The Gulf State of Yemen has been in turmoil and plagued by civil war since the former president Ali Abdullah Saleh abdicated office in 2012. On one side is the Sunni-backed regime and on the other is the Shiite Houthi Militia.
Recently in the news, the Houthis have been making advances, which threaten to undermine the existing status quo of a regime that has maintained power through corruption and power sharing. Their control of the nation’s capitol, Sana’a, have forced the sitting president (And Rabbu Mansour Hadi) to flee the nation. Their presence has been interpreted as a means for Iran to further its influence in the region. Given that this in the sphere of influence of the Saudis as well as the rest of the Gulf States, the Sunni regimes have decided to involve themselves, also. Furthermore, a threat to Saudi power is taken seriously by the United States have oil interests to protect in the region. Alternatively, any advance of Shi’a power is viewed as beneficiary to Iran, which both Israel and the United States consider the biggest threat to their power. The result of elevating tensions caused by these events has resulted in several heavy airstrikes of Houthi military bases as well as the capitol. The Saudi defense minister has also vowed to continue the strikes in order to weaken the militants. While the Gulf Cooperation Council is entering this struggle, the United States is providing support and encouragement at a distance as Secretary of State John Kerry revealed that the White House plans to provide further logistical and intelligence support. If this was not a proxy war before, it certainly is becoming one now. A side effect of these bombings is the unlikely support that the Houthis have found within the country. Former President Saleh has pledged his support for their cause as areas still loyal to him were also struck. This partnership is a surprise given that Saleh fought the Houthis for a long duration throughout his presidency. Whether or not this partnership will be of any use to the militants is still to be decided, but it certainly lends the support of those loyal to Saleh. Ultimately, if this becomes a proxy war, then much more will be at stake than the control of the Yemeni government. The Islamic State declaring their involvement in causing further chaos through recent suicide bombings will not help the situation either.
Short Answer: After objectively examining the the Prime Minister of Israel’s visit to Congress, the answer is no.
The first problem is the context of his visit. The United State’s government is significantly divided and polarized. This rift has negatively impacted the country and its population who are more than likely not benefitting from a relationship with Israel. The party that is most benefitting from that relationship is Israel themselves, but given their socioeconomic conditions, they do not need the United States. Israel is a developed nation with a democracy and a thriving and extremely entrepreneurial private sector. Therefore, they are innovative and can survive on their own. In understanding this, it becomes somewhat confusing as to why much of the American population welcome this individual at the expense of disrespecting their president.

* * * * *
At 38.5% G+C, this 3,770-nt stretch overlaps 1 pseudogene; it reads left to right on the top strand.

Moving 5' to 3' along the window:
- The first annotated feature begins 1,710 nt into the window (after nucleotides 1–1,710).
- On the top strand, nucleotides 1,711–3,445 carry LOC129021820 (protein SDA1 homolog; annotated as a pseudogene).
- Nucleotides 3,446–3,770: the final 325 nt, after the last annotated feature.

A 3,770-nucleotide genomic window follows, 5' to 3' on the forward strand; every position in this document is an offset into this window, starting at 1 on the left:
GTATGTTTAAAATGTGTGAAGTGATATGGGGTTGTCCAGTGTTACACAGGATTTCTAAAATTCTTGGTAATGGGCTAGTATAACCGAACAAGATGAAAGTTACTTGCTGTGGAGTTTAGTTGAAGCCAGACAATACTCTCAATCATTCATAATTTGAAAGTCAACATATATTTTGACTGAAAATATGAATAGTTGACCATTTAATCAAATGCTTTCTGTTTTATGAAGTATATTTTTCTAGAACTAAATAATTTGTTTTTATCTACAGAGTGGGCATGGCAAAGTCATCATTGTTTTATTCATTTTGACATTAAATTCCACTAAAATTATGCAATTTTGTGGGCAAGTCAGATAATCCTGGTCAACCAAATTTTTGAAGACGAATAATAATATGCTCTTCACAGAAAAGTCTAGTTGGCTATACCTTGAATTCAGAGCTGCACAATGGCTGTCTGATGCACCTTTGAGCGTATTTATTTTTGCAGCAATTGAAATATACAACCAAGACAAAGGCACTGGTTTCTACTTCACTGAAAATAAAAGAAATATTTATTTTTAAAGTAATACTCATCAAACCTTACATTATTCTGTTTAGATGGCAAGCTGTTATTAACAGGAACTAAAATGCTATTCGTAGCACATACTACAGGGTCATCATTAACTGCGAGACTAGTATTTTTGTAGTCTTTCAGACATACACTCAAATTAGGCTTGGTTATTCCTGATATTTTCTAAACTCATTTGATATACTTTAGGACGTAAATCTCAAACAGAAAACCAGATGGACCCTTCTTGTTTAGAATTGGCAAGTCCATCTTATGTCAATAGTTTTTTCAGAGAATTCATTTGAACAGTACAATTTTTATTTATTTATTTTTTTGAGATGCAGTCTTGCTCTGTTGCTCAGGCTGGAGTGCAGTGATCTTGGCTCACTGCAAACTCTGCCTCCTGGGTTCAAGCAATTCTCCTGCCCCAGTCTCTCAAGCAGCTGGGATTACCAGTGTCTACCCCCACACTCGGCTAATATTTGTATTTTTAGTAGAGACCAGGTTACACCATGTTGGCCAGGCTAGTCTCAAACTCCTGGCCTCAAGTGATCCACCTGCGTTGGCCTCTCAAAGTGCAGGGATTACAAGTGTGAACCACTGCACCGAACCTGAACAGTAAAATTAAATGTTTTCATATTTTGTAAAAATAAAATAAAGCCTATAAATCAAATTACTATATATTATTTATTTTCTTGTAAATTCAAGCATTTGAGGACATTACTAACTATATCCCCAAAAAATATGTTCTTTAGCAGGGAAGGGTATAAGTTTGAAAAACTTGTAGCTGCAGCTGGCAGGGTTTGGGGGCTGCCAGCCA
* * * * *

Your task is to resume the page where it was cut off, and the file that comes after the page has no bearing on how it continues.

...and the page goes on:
Any individual who has followed Middle Eastern politics to some degree has a general understanding of how the current Israeli government has an unwavering disdain towards Iran. This can be attributed to many reasons such as their support of Hezbollah, a Lebanese political party and militia. In the speech given by “Bibi”, in which he warned that in establishing an agreement with Iran would only aid their efforts in creating nuclear weapons. President Obama’s did not make the effort to watch, but read the script later. His response to the Prime Minister is that he proposed no reasonable alternatives and is not entirely wrong.
The only evidence necessary in this particular situation is history itself. President Obama’s assertion that no valuable suggestions were made is not without truth as the Prime Minister only insisted that the United States continue their efforts to restrict Iran’s nuclear ambitions. In looking to historical instances where sanctions and similar practices were unsuccessful, a couple significant instances can be examined. One of these instances includes sanctions against Japan in the pre-WWII period, which resulted in the bombing of Peal Harbor. The second instance, which is significantly more relevant as it is a more current example is that of North Korea. This is the perfect comparison as it has sanctions imposed on it by many nations, including the United States, yet it has been able to acquire nuclear arms. Therefore, it becomes evident that placing restrictions on Iran, is not a reliable option for ending or postponing their nuclear ambitions.
In conclusion, the long answer to the question is also no. Benjamin Netanyahu should not have been invited or accepted the invitation to address the United States congress. The speech will probably not change how Obama Administration will proceed and it should not, as the United States is a nation that should act in the manner it perceives will be the most effective. Furthermore, it may be within reason for the international community to question why other nations have nuclear arms, such as Israel itself.